Illinois’ unsteady labor force shed another 7,200 jobs on net in April, according to a new release from the Illinois Department of Employment Security.
The unemployment rate fell to 4.7 percent from 4.9 percent. However, the entire decline in the jobless rate was because more than 15,000 unemployed people dropped out of the workforce.
Illinois still has 146,000 fewer people working on net compared with before the Great Recession. By comparison, total employment is at or near new all-time highs in bordering states, all of which have gained people from Illinois.
Largest payroll losses come from construction; trade, transportation and utilities
Illinois’ April payrolls show an overall loss of 7,200 jobs, with the largest losses in trade, transportation and utilities (-7,100); construction (-4,500); and leisure and hospitality (-2,400). Areas of significant gains were education and health services (+2,600); manufacturing (+1,900); information services (+1,300); and professional and business services (+1,200).
Illinois still has 25,600 fewer jobs compared with the year 2000. Illinois is one of the only states in the country to have fewer jobs today than at the turn of the century.
Improvement in unemployment rate comes from labor force dropout
Illinois’ unemployment rate dropped in April to 4.7 percent from 4.9 percent. The lower jobless rate was entirely because 15,300 unemployed Illinoisans dropped out of the workforce.
In total, the state’s workforce shrank by 17,800 in April.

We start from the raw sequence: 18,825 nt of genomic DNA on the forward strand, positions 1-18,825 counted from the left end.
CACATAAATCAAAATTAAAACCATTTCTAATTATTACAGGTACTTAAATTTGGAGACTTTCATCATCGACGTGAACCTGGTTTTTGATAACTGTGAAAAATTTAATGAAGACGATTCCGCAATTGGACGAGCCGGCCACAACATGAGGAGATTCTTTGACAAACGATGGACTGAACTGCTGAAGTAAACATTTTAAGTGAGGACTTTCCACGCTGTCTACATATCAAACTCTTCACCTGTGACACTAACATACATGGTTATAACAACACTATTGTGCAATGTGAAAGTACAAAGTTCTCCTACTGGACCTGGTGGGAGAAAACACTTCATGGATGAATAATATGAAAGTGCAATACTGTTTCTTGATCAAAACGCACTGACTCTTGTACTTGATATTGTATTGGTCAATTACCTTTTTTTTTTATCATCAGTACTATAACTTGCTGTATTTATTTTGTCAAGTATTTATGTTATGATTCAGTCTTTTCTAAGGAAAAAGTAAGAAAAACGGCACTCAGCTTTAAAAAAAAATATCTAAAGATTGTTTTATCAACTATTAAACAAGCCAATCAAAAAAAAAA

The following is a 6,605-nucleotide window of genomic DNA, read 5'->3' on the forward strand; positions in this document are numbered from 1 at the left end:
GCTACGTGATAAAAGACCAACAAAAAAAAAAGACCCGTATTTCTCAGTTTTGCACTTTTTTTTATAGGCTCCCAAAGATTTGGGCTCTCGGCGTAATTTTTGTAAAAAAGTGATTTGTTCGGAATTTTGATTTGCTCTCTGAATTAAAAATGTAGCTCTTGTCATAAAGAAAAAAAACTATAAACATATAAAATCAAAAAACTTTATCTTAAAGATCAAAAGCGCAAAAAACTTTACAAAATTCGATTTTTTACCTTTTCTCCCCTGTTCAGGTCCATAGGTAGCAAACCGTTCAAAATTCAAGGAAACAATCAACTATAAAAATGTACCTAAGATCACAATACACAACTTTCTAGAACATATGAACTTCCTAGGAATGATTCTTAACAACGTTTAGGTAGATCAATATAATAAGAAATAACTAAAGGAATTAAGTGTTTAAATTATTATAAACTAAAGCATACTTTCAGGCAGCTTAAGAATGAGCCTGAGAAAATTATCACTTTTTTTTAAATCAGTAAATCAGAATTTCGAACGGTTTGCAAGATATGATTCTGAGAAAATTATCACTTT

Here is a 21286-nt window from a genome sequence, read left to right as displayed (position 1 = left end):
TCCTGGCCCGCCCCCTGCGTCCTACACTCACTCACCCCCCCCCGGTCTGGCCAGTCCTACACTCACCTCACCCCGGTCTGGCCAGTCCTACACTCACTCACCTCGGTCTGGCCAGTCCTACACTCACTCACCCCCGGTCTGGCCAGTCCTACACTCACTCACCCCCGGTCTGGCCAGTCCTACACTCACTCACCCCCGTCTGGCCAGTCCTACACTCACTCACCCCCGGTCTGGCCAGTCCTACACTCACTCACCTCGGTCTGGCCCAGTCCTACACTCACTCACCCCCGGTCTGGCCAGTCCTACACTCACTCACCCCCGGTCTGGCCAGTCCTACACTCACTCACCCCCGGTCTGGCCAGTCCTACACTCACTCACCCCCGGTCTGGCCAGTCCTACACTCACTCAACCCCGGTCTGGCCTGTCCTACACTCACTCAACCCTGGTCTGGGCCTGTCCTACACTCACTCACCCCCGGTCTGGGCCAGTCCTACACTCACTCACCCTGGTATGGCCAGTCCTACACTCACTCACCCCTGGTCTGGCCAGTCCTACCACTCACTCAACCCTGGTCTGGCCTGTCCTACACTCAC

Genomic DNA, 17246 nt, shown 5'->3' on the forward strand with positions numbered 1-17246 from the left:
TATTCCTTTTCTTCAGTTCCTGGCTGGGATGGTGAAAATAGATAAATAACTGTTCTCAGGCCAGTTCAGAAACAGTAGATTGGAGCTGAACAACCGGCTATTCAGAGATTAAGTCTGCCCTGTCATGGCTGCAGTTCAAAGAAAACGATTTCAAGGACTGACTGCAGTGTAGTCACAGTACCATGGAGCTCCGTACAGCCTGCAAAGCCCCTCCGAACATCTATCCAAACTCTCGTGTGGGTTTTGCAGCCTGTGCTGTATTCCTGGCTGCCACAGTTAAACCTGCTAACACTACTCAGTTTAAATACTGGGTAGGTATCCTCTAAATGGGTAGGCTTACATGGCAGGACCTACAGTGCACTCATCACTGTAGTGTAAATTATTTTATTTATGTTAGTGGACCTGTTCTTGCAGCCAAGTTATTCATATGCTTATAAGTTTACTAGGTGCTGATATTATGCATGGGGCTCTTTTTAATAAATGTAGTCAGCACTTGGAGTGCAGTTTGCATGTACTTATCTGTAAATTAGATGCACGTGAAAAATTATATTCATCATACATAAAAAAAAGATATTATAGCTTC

The state’s unemployment rate has dropped significantly over the past year, and is back down to a level last achieved in March 2007. However, Illinois still has 146,000 fewer people working compared with before the Great Recession. Much of the improvement in Illinois’ unemployment rate has come from workforce dropout and unemployed people leaving the state.
The economic situation is dire for many at-risk communities in Illinois. The Land of Lincoln already has the nation’s highest black unemployment rate, and the nation’s second-highest youth unemployment rate.
Migration data show that more working-age adults are leaving Illinois than any other age group. And a new report from the Illinois Policy Institute shows that only New York loses more millennial taxpayers than Illinois.
Outlook bleak unless Illinois enacts major reforms
Illinois’ economy will continue to deteriorate until lawmakers tackle the state’s long-term debts, control the state and local tax burden, and cut red tape by enacting smart, fair regulations for Illinois businesses. Businesses struggling in the state’s anti-growth climate cannot hire more Illinoisans.
Illinois has been pulled along by the national growth cycle since the Great Recession, and some areas of downtown Chicago have experienced a boom, particularly in the Loop and West Loop. However, success in some areas of Chicago will not sustain the state, and the national economic growth cycle will eventually run its course and correct with a recession.
Lawmakers should position the state to weather the next economic storm. But on its current course, Illinois will arguably be the single most vulnerable state the next time a recession comes, and a severe recession could result in a financial collapse of the state.
Illinois would be better off getting its house in order by cutting spending and enacting economic reforms now rather than waiting until painful decisions are forced by poor economic conditions.